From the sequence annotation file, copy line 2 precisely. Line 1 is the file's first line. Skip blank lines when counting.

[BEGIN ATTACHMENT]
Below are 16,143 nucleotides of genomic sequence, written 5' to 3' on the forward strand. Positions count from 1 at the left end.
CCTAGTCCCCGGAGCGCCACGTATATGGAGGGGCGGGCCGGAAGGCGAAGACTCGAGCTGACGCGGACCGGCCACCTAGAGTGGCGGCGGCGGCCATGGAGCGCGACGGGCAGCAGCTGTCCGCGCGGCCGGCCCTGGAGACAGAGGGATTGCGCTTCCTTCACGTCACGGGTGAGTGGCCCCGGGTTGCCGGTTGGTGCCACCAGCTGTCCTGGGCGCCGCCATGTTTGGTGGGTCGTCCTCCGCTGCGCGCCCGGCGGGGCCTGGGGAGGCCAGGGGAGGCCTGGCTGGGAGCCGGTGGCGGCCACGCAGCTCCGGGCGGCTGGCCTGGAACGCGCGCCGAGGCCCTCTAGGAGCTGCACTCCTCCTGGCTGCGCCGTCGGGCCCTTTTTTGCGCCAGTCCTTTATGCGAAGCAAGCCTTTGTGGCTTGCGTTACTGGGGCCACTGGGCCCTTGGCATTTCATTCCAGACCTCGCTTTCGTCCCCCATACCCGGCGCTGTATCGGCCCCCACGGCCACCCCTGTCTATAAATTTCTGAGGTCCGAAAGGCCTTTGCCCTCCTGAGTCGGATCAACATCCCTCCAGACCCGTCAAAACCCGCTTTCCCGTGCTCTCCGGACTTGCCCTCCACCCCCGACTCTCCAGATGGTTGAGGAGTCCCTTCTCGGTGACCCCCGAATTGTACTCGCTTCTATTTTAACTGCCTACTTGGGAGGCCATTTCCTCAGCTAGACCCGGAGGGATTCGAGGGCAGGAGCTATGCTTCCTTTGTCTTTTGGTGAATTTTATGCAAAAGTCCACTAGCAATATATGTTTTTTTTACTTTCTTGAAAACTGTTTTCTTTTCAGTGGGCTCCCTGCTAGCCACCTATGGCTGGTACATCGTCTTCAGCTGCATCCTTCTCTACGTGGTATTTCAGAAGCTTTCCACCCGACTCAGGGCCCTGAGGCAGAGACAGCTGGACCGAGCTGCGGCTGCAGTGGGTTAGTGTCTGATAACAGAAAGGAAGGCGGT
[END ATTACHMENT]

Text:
CCTAGTCCCCGGAGCGCCACGTATATGGAGGGGCGGGCCGGAAGGCGAAGACTCGAGCTGACGCGGACCGGCCACCTAGAGTGGCGGCGGCGGCCATGGAGCGCGACGGGCAGCAGCTGTCCGCGCGGCCGGCCCTGGAGACAGAGGGATTGCGCTTCCTTCACGTCACGGGTGAGTGGCCCCGGGTTGCCGGTTGGTGCCACCAGCTGTCCTGGGCGCCGCCATGTTTGGTGGGTCGTCCTCCGCTGCGCGCCCGGCGGGGCCTGGGGAGGCCAGGGGAGGCCTGGCTGGGAGCCGGTGGCGGCCACGCAGCTCCGGGCGGCTGGCCTGGAACGCGCGCCGAGGCCCTCTAGGAGCTGCACTCCTCCTGGCTGCGCCGTCGGGCCCTTTTTTGCGCCAGTCCTTTATGCGAAGCAAGCCTTTGTGGCTTGCGTTACTGGGGCCACTGGGCCCTTGGCATTTCATTCCAGACCTCGCTTTCGTCCCCCATACCCGGCGCTGTATCGGCCCCCACGGCCACCCCTGTCTATAAATTTCTGAGGTCCGAAAGGCCTTTGCCCTCCTGAGTCGGATCAACATCCCTCCAGACCCGTCAAAACCCGCTTTCCCGTGCTCTCCGGACTTGCCCTCCACCCCCGACTCTCCAGATGGTTGAGGAGTCCCTTCTCGGTGACCCCCGAATTGTACTCGCTTCTATTTTAACTGCCTACTTGGGAGGCCATTTCCTCAGCTAGACCCGGAGGGATTCGAGGGCAGGAGCTATGCTTCCTTTGTCTTTTGGTGAATTTTATGCAAAAGTCCACTAGCAATATATGTTTTTTTTACTTTCTTGAAAACTGTTTTCTTTTCAGTGGGCTCCCTGCTAGCCACCTATGGCTGGTACATCGTCTTCAGCTGCATCCTTCTCTACGTGGTATTTCAGAAGCTTTCCACCCGACTCAGGGCCCTGAGGCAGAGACAGCTGGACCGAGCTGCGGCTGCAGTGGGTTAGTGTCTGATAACAGAAAGGAAGGCGGT